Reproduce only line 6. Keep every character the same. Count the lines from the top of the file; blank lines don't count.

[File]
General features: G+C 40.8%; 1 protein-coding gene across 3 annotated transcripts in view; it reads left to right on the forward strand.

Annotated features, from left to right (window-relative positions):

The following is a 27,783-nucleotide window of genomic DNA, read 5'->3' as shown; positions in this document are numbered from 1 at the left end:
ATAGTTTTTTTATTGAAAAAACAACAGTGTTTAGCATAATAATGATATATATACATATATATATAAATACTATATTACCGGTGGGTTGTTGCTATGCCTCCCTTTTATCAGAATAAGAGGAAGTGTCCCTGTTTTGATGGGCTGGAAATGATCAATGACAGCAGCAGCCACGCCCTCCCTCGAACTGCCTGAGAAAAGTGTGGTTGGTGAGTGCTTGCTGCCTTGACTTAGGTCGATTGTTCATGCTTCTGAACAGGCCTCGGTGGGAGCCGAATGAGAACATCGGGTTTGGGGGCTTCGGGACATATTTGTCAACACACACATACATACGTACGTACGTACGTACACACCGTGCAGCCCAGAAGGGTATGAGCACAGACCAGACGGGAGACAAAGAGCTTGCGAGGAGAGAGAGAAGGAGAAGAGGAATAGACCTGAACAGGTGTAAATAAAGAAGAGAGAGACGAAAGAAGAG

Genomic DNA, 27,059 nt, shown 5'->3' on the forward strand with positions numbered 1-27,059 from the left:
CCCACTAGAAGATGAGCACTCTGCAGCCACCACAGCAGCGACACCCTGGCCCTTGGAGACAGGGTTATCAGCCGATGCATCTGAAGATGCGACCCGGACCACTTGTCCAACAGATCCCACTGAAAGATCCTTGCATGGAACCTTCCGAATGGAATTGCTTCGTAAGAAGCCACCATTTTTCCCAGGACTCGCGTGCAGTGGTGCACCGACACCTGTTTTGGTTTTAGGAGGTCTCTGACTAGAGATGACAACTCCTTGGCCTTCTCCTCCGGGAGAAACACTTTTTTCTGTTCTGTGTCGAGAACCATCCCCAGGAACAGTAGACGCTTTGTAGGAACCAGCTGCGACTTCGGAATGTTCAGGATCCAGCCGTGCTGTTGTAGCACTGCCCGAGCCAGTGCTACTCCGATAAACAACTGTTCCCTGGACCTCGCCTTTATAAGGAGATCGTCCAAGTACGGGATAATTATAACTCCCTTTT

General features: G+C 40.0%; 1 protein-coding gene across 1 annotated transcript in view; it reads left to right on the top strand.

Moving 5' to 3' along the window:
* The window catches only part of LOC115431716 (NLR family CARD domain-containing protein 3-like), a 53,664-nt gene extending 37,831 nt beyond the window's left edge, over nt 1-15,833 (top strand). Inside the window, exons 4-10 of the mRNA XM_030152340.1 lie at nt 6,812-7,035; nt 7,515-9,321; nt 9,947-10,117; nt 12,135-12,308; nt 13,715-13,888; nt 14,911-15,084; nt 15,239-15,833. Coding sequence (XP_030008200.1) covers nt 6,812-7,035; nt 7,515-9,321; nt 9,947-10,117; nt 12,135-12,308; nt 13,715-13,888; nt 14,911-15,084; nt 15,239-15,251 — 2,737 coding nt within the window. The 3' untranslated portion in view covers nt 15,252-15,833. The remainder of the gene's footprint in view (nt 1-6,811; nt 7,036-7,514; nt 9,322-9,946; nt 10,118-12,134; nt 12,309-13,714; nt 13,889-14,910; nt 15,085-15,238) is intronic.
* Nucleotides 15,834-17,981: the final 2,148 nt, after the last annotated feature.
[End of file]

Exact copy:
CCCACTAGAAGATGAGCACTCTGCAGCCACCACAGCAGCGACACCCTGGCCCTTGGAGACAGGGTTATCAGCCGATGCATCTGAAGATGCGACCCGGACCACTTGTCCAACAGATCCCACTGAAAGATCCTTGCATGGAACCTTCCGAATGGAATTGCTTCGTAAGAAGCCACCATTTTTCCCAGGACTCGCGTGCAGTGGTGCACCGACACCTGTTTTGGTTTTAGGAGGTCTCTGACTAGAGATGACAACTCCTTGGCCTTCTCCTCCGGGAGAAACACTTTTTTCTGTTCTGTGTCGAGAACCATCCCCAGGAACAGTAGACGCTTTGTAGGAACCAGCTGCGACTTCGGAATGTTCAGGATCCAGCCGTGCTGTTGTAGCACTGCCCGAGCCAGTGCTACTCCGATAAACAACTGTTCCCTGGACCTCGCCTTTATAAGGAGATCGTCCAAGTACGGGATAATTATAACTCCCTTTT